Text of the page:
Third, the low turnout coupled with the high vote for Nikolic -- whose candidacy appealed to protest voters as well as to nationalists -- suggests that when evaluating Tadic's victory, it might be premature to suggest that "new political values" have triumphed. What seems clear is that apathy and discontent regarding a society marked by poverty, crime, and corruption remain deeply rooted among ordinary Serbs.

In other words, by choosing Tadic, many voters might not have been motivated so much by lofty "European values," but by a desire to improve their lot. Many might have sought to return Serbia to international respectability, obtain for it a seat at Euro-Atlantic decision-making tables, and, perhaps above all, receive an influx of funding and assistance. For many former Yugoslavs, the mention of "Europe" recalls the 1960s and 1970s, when the country grew prosperous through Western investments, tourist revenues, and remittances from relatives working abroad, especially in what was then West Germany. For Serbs especially, the contrast between the pleasant memories of those days and the grim realities of the present remains striking, not to say haunting.

In any event, the 27 June presidential runoff election will have some direct implications for Serbian politics, which will make themselves felt in the days and weeks ahead.

The most important is that Tadic's victory will most likely strengthen the hand of the opposition Democratic Party. Prime Minister Vojislav Kostunica of the Democratic Party of Serbia (DSS) heads a minority government with the parliamentary support of Milosevic's Socialist Party of Serbia (SPS).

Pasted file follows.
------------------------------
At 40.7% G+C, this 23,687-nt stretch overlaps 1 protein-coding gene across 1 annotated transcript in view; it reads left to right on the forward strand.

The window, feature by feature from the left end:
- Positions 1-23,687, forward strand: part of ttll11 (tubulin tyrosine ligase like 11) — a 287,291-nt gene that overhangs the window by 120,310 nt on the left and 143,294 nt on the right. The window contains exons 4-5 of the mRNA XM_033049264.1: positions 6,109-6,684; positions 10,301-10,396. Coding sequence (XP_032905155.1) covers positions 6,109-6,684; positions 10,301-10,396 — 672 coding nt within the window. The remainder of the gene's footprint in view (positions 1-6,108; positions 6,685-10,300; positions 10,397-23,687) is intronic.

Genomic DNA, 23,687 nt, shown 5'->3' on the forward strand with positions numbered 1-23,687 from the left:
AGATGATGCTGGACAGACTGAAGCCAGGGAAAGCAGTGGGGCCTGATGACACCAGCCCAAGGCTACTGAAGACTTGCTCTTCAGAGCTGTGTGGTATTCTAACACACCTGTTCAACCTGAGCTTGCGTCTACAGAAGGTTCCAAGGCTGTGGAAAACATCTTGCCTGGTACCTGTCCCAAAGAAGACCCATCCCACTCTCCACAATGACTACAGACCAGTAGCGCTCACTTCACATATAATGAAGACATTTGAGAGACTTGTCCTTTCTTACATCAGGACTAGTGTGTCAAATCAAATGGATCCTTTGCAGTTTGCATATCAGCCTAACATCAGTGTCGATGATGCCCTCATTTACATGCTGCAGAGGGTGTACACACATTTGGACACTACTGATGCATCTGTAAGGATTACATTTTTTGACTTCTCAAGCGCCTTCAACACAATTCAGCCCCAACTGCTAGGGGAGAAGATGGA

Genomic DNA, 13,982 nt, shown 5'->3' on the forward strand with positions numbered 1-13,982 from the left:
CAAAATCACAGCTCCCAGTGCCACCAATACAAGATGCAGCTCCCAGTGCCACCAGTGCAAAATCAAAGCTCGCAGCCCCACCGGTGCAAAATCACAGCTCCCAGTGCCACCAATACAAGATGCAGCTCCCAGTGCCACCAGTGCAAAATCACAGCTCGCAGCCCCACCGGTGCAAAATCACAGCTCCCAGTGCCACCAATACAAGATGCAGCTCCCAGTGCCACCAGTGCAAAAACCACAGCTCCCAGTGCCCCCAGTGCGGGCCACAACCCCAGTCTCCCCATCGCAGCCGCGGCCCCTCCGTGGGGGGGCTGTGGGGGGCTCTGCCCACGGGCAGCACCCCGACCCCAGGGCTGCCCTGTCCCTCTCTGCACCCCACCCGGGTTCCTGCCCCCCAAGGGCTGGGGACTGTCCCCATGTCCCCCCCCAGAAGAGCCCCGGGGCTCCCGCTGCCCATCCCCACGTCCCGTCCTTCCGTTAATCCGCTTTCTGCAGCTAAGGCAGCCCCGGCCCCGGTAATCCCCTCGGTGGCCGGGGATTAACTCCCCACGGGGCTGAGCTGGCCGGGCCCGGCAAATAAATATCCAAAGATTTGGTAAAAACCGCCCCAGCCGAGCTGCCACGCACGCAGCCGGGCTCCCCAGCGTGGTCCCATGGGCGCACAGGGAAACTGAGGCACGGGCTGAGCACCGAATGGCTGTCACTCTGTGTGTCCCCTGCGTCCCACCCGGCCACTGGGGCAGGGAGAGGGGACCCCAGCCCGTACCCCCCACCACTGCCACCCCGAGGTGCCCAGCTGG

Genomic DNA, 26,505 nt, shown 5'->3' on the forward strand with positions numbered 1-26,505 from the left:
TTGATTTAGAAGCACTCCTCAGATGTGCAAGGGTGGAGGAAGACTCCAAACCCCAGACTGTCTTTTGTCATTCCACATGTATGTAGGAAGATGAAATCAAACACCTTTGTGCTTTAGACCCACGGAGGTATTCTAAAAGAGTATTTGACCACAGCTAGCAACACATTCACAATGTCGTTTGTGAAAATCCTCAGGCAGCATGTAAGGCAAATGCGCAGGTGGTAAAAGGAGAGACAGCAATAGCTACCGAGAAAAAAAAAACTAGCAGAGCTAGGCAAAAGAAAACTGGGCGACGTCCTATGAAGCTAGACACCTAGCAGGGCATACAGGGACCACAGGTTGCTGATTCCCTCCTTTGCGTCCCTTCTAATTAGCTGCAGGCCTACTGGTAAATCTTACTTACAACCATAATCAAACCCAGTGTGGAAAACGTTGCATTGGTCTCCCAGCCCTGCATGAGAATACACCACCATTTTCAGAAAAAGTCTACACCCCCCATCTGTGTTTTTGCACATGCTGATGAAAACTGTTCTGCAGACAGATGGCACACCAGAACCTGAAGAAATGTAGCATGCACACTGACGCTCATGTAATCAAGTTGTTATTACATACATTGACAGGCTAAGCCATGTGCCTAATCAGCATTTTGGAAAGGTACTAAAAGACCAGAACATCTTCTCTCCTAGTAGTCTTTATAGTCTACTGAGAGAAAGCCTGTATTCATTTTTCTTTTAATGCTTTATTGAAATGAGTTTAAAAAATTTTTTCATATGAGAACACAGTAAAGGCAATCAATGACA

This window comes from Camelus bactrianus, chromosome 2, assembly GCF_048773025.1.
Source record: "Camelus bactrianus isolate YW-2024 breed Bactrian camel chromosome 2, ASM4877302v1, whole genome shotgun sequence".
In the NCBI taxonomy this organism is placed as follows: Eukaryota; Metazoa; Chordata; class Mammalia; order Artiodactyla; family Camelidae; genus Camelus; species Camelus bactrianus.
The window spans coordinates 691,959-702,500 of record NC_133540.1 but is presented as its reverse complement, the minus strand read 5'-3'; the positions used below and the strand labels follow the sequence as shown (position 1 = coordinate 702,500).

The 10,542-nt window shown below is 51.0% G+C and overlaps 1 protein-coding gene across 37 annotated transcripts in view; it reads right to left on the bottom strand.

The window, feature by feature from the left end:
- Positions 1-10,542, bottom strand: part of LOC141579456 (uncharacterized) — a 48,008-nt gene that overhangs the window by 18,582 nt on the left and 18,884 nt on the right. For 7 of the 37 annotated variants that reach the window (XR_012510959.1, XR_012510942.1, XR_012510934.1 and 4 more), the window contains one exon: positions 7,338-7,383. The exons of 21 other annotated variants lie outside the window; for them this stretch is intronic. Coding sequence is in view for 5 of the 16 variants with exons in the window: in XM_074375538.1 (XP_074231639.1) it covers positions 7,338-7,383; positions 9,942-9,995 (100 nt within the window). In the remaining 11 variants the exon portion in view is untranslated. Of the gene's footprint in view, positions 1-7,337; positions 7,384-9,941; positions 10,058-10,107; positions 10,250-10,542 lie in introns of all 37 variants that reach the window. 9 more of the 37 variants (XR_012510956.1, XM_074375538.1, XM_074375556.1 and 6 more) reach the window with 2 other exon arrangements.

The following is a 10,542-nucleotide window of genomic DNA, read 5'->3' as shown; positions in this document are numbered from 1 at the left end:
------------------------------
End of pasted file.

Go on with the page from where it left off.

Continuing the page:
Pressure is likely to build from inside Serbia and abroad for Kostunica to drop the SPS and cut a deal with the Democrats, who are his bitter rivals. It remains to be seen whether Kostunica and the Democrats will be any more successful in coming to a mutually agreeable arrangement than they were in January, despite much foreign pressure to do so.

There is also the matter of new elections. Kostunica's position has long been that Serbia needs a new constitution and new elections, but he might have lost some of his enthusiasm for the latter following the poor fourth-place showing by the DSS candidate, Dragan Marsicanin, in the 13 June first round of the presidential vote.

Conversely, the Democrats might now be eager for an early vote, which they tended to dismiss in the past. It is not clear, however, whether the results of the presidential vote will be mirrored in a general election, when voters might pay more attention to parties and their programs than to charismatic leaders.

For their part, Nikolic and the Radicals, who make up the largest single faction in the parliament, can be expected to press their demand for new elections. He told his supporters that their motto should be: "Radicals, heads high!"

In short, the Serbian presidential vote might have revealed little about long-term trends in Serbian politics except to show that political apathy and social and economic discontent remain significant. The vote nonetheless made it clear that a new chapter has begun in jockeying for coalition alliances and preparing for new elections. And as Tadic told his supporters, "Big difficulties await Serbia." (Patrick Moore)